No Ivy teams made the NIT, though Princeton was considered a bubble team for that tournament. Philadelphia's lone representative in the NCAA tournament is fifth-seeded Temple, which will take on the winner of California/Southern Florida in the Midwest region. La Salle and St. Joseph's will both represent the Big 5 in the NIT, facing Minnesota and Northern Iowa, respectively. Drexel, which barely missed the cut for the NCAA tournament, will also play in the NIT against Central Florida. Yale will also get another chance to play, facing former Princeton coach Sydney Johnson at Fairfield in the first round of the College Insider Tournament (CIT). The Stags lost in the MAAC conference finals last week.
On Friday, Penn Athletics emailed basketball season ticket holders informing them that the Quakers would play in a postseason tournament, hosting a game at the Palestra Wednesday if the Quakers didn't make the NIT. The email offered an exclusive presale to season ticket holders, adding the general admission tickets would go on sale Monday.
CBI host teams pay a substantial sum to play the game on their home court. According to this piece from Hamptonroads.com, it costs $35,000 to host a first-round matchup. Teams recoup costs in ticket and concession sales, as well as eliminated travel costs. Chairback seats will cost $20, general admissions will be $12 and student tickets will be $5. Penn needs only to sell about 3,000 tickets $12 to make back the entrance-fee cost. That shouldn't be a problem for Penn, which averaged about 4,400 per home game this season.
The Red and Blue Crew will sell student tickets to the game on Locust Walk Tuesday and Wednesday.
This year, St. Joe's became the final team (other than Penn) to move its Big 5 home games out of the Palestra. With a declining interest in the city series, combined with speculated tension between two of its schools, how much clout the unofficial conference will carry in the coming years remains unclear. For the present time, though, the Big 5 appears to be safe. Yesterday, I talked to St. Joe's coach Phil Martelli about his thoughts on the importance of the Big 5, its current status and what the future holds for the staple of Philly college hoops:
In general, how important would you say the Big 5 is to Philadelphia and to college basketball as a whole?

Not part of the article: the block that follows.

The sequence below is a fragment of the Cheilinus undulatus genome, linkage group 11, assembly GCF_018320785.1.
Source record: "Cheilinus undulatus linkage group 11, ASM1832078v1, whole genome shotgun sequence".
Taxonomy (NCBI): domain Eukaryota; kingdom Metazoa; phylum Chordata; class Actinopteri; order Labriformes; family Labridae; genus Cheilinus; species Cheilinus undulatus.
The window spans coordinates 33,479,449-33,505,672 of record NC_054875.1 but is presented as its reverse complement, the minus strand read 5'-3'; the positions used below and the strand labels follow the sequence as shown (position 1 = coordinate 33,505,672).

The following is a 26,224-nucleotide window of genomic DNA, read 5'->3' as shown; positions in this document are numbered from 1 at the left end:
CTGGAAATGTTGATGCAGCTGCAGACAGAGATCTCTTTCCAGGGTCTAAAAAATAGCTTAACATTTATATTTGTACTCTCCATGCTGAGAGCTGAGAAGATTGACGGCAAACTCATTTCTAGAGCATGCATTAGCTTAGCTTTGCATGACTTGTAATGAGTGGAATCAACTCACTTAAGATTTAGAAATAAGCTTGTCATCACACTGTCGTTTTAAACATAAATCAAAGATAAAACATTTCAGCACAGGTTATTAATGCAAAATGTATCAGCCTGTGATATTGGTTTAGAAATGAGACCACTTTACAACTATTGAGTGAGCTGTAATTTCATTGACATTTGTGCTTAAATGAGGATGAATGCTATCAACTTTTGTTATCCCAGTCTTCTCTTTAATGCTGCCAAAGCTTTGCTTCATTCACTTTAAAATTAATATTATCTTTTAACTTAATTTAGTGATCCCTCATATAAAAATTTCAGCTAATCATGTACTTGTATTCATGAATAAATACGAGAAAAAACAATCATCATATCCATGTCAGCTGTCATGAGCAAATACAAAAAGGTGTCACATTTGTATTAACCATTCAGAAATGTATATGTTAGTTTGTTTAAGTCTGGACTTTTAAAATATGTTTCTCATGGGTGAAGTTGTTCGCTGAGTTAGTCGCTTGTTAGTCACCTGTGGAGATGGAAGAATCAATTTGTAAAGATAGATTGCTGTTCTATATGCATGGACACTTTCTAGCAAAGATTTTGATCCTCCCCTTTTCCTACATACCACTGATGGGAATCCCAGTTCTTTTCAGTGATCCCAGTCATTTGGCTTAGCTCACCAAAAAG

I think that the Big 5 is a very special fraternity. It's an honor to be part of it, and I think it's the envy of other college basketball towns and coaches. They’ll always talk to us about, 'How could six Division I schools be in close proximity? How do you split up the public relations? How do you split up the newspapers? How do you split up the fan support?' It’s just really a proud badge that all of us get to wear by being in the Big 5.
How would you characterize the status of the Big 5 today?
I’m a huge proponent of the Palestra — I still believe to this day that every Philadelphia game should played in the best college basketball building in America. I think all the tickets should be 50/50, and if people want to say that’s pie in the sky or that’s not doable, I understand what they’re saying. But I’m just suggesting that the beauty of the Big 5 is half the building for your team, half the building for the other team, and then we create these special memories like what was created Saturday night. Penn and St. Joe’s — both teams kind of scuffling along, and you get that kind of crowd, that kind of enthusiasm. I think it’s very special for the players, I think it’s very special for the students. So I think the Big 5 is healthy. The competition is healthy, there were a number of close games this year. And it’ll never go back to the way it was, but I can be a guy who wishes it would go back.
About one year ago, Penn handily defeated Dartmouth at the Palestra on a Friday night to improve to 3-0 in the Ivy League — the Quakers were starting to make a little noise at just the right time; a talented Harvard team was on its way down I-95 to play Penn in a must-win game for Penn the next night.
That Saturday Harvard game was receiving quite a bit of hype on campus. "Tomorrow night is going to be packed," Zack Rosen said at the time, perhaps a little hard to believe given the box score from that Friday win over the Big Green read "attendance: 3,124" (and having been there, even that's a stretch).
As he was heading out of the gym, Rosen mentioned to me how important Saturday's Harvard game would be. Of course, it would be crucial for his title hopes. But the point guard — always an ambassador for the Penn basketball program to the campus at large — was thinking a little bigger. With students packing into the gym like they had rarely done in his career, he knew he had a shot to hook them. He knew they would come back if they saw a win.